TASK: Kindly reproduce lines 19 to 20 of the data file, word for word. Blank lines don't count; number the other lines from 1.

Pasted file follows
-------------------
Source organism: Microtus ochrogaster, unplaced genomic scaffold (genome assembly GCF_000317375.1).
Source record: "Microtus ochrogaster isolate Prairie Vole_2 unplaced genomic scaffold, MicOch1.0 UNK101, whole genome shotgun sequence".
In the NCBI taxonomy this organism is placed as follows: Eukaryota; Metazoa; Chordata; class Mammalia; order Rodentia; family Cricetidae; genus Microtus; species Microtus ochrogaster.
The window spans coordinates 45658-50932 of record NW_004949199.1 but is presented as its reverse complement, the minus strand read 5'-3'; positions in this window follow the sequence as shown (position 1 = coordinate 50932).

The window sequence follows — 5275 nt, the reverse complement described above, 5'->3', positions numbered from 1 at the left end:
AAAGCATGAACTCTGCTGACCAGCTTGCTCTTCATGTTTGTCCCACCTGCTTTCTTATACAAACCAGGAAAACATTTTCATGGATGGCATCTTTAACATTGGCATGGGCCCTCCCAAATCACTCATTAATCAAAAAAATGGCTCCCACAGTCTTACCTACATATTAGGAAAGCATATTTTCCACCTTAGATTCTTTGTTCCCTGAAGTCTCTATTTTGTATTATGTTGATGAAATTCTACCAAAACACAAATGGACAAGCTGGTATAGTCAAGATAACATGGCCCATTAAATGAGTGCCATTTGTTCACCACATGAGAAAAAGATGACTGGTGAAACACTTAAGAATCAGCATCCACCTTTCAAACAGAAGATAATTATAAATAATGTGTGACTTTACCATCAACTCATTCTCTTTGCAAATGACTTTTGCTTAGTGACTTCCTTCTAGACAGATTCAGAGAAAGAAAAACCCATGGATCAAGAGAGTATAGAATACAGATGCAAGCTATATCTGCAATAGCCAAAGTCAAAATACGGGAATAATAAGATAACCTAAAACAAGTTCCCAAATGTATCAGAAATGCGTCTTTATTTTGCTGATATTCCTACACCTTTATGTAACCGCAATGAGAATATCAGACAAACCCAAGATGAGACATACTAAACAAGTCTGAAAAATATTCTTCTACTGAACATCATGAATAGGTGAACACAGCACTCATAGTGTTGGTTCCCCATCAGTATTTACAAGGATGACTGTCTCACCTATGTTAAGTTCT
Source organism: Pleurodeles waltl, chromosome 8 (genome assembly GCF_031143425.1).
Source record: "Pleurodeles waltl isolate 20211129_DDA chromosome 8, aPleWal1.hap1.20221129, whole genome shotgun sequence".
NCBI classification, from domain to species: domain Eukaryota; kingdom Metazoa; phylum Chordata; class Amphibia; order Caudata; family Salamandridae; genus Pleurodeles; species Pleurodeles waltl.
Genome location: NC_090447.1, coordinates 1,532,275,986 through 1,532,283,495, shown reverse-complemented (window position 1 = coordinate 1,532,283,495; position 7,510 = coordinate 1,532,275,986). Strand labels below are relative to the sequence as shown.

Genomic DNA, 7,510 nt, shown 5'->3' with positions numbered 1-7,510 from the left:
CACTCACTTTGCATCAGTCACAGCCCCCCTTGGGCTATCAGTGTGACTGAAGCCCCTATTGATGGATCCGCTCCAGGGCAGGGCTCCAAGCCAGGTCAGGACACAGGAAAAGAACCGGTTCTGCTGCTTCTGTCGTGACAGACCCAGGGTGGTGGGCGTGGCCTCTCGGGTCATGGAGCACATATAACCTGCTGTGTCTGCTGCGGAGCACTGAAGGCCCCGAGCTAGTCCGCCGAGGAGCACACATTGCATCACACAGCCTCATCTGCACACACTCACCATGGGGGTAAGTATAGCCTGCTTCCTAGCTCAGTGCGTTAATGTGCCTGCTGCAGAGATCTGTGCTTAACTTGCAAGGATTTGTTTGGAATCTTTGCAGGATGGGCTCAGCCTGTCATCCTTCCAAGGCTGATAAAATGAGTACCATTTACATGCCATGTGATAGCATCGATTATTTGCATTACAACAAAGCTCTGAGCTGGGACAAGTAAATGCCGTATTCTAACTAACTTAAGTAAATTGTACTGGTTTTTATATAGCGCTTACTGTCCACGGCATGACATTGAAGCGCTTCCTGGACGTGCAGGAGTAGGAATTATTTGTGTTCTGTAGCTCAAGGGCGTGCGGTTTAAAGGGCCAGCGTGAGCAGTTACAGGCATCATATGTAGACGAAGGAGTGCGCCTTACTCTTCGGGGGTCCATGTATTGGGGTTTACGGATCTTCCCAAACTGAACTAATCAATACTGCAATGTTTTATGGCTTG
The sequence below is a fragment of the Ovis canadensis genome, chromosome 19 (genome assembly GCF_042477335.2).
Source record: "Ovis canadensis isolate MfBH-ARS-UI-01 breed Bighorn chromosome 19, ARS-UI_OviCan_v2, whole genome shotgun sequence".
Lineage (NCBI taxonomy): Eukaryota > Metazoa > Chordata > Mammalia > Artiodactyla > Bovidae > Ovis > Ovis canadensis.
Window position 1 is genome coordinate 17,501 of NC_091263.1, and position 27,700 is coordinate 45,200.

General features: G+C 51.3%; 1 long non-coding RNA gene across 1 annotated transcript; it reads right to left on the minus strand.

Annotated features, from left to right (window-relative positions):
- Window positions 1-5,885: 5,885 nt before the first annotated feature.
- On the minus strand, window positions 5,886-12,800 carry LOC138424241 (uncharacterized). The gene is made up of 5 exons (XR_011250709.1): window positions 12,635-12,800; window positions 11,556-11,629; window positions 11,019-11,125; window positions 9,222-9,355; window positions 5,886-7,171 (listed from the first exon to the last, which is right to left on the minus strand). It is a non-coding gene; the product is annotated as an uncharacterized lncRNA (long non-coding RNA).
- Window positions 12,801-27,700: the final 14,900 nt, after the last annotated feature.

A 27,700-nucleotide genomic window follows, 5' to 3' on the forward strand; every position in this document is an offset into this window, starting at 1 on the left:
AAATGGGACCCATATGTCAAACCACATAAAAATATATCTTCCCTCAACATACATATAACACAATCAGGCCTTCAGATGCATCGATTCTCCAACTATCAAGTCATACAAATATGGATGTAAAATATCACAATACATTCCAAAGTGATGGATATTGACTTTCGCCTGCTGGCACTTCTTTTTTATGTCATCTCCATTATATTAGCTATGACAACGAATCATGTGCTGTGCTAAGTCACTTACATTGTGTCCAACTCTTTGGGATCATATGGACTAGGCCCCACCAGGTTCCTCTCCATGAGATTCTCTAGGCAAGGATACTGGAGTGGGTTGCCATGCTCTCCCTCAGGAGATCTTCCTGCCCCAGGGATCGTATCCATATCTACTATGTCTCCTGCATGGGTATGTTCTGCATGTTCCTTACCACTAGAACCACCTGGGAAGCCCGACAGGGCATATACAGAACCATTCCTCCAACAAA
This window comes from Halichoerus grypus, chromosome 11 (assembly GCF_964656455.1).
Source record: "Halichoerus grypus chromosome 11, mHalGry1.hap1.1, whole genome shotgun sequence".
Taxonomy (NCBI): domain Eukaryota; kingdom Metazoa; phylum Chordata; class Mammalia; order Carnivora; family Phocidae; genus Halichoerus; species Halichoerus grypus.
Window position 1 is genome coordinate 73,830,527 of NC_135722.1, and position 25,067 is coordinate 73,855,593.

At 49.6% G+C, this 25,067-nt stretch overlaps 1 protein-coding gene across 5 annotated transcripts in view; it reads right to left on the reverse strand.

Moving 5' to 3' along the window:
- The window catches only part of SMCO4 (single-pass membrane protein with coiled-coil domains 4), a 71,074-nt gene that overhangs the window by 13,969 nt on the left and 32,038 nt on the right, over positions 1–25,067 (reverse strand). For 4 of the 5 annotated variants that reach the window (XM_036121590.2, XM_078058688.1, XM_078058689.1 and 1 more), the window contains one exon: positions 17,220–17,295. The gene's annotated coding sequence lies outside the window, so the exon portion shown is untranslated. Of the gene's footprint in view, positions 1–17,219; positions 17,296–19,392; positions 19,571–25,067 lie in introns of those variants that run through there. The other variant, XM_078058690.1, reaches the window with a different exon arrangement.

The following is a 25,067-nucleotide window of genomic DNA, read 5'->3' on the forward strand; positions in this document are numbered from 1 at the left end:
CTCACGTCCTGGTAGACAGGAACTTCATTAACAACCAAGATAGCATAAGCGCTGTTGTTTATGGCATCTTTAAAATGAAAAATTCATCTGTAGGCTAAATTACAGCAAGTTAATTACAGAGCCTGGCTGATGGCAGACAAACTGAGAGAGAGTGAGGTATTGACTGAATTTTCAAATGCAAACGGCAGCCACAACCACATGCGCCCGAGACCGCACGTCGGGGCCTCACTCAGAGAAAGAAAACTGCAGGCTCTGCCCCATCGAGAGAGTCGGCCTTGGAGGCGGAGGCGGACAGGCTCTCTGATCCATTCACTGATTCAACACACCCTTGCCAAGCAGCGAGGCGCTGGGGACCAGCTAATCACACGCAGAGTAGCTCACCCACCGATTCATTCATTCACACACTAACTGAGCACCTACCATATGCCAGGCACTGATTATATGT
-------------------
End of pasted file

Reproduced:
- Window positions 1-5,885: 5,885 nt before the first annotated feature.
- On the minus strand, window positions 5,886-12,800 carry LOC138424241 (uncharacterized). The gene is made up of 5 exons (XR_011250709.1): window positions 12,635-12,800; window positions 11,556-11,629; window positions 11,019-11,125; window positions 9,222-9,355; window positions 5,886-7,171 (listed from the first exon to the last, which is right to left on the minus strand). It is a non-coding gene; the product is annotated as an uncharacterized lncRNA (long non-coding RNA).